Frogmore House and Gardens will be opening for a few days in May, June and August to raise money for charity.
The house, located in Windsor Castle’s Home Park, is used by the Royal Family privately for entertaining, but will open 18-20th May, 2-4th June and 25-27th August in support of The National Gardens Scheme, The Animal Health Trust, and St Dunstan’s, as well as the NSPCC, The Thames Valley and Chiltern Air Ambulance Trust.
The admission prices for entry are reduced, compared to the standard entry price; £9 for adults over £9.80 standard admission. These specific days will support the aforementioned charities.
The house was built in 1680 for Thomas May and Anne Aldworth, who leased the tenancy at the time and was almost certainly designed by Hugh May, responsible for updates to Windsor Castle under Charles II.
George III, famed for his madness, purchased the house in 1792 for Queen Charlotte to use as a country retreat outside of London. Frogmore enabled the Queen to escape the hustle and bustle of court life; her daughters also used the house for typical activities of the period such as reading, painting and needlework.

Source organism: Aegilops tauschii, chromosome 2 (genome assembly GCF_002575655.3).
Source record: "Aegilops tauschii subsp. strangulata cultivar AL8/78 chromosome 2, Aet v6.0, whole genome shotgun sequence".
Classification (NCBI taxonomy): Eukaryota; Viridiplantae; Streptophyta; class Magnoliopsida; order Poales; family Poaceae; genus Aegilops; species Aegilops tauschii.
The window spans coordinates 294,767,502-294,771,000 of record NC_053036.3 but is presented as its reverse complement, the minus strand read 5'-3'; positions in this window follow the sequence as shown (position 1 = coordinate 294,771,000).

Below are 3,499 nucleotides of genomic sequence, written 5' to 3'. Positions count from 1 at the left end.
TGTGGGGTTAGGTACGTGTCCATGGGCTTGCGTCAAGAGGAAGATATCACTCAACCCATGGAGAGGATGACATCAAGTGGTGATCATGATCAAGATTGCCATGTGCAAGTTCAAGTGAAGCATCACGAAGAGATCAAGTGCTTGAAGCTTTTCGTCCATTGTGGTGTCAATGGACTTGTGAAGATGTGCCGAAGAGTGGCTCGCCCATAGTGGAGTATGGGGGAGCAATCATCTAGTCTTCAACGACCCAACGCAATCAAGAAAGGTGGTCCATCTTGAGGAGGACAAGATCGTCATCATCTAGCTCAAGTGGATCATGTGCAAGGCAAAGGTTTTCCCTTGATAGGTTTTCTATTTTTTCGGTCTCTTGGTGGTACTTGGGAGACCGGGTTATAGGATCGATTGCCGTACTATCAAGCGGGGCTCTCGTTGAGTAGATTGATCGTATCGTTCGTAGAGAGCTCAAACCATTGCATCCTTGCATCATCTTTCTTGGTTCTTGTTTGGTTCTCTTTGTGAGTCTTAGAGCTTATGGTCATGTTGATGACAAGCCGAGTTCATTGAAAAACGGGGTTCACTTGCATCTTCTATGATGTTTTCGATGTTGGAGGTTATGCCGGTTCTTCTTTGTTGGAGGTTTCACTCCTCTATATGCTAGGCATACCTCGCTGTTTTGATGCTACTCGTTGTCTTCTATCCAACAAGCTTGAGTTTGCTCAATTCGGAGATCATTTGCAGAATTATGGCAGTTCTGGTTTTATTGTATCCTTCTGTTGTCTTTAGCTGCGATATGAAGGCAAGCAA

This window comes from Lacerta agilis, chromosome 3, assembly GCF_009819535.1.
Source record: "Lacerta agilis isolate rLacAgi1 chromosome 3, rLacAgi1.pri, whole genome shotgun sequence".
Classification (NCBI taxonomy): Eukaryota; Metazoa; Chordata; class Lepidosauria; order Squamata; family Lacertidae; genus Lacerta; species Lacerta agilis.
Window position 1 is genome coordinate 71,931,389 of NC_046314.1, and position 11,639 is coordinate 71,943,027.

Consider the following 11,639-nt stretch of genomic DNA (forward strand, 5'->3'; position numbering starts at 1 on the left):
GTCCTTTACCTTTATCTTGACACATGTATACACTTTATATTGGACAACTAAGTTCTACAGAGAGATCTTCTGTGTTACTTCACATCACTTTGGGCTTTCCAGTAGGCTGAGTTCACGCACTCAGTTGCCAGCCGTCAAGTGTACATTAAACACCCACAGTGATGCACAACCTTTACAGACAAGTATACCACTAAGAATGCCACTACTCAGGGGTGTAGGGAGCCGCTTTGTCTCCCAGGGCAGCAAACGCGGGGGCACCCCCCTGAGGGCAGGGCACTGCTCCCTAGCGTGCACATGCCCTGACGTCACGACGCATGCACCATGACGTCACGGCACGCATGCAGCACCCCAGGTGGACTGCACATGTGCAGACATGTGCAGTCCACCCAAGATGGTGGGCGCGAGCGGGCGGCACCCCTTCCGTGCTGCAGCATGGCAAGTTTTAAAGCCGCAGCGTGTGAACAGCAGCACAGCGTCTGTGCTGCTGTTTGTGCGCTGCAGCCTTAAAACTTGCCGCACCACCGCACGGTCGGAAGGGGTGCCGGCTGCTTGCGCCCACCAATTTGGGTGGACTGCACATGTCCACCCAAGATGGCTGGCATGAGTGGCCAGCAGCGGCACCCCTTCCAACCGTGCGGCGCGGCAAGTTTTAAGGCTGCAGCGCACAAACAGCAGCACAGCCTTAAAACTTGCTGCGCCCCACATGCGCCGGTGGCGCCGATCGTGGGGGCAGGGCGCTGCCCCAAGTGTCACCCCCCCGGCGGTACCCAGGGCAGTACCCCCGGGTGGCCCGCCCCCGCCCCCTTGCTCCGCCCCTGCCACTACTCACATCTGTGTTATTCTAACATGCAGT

Victoria, Duchess of Kent lived at Frogmore for almost two decades, and Queen Victoria would spend much time here following Prince Albert’s death. Watercolours and artwork by Victoria and her daughters, Princesses Victoria and Louise, can also be seen in the house.
Albert’s death also had an impact on the house, with Victoria building Frogmore Mausoleum for him. She paid for the construction herself, and the mausoleum was to be Prince Albert’s resting place, and Victoria’s when the time came.
This set a precedent for the burial of Royals at Frogmore, and the mausoleum contains Victoria’s children, Princess Helena, Prince Arthur, Princess Louise, as well as Edward VIII, Duke of Windsor, and his wife Wallis Simpson, Duchess of Windsor, and Sir Angus Ogilvy, husband of Princess Alexandra.
In 1977, during The Queen’s Silver Jubilee, Her Majesty received a number of plants, trees and shrubs as gifts. They were all planted at Frogmore, adding to Queen Mary’s efforts, who redesigned Queen Charlotte’s gardens. Frogmore’s gardens are very tranquil and attract thousands of visitors each year.
Photo Credit: Karen Roe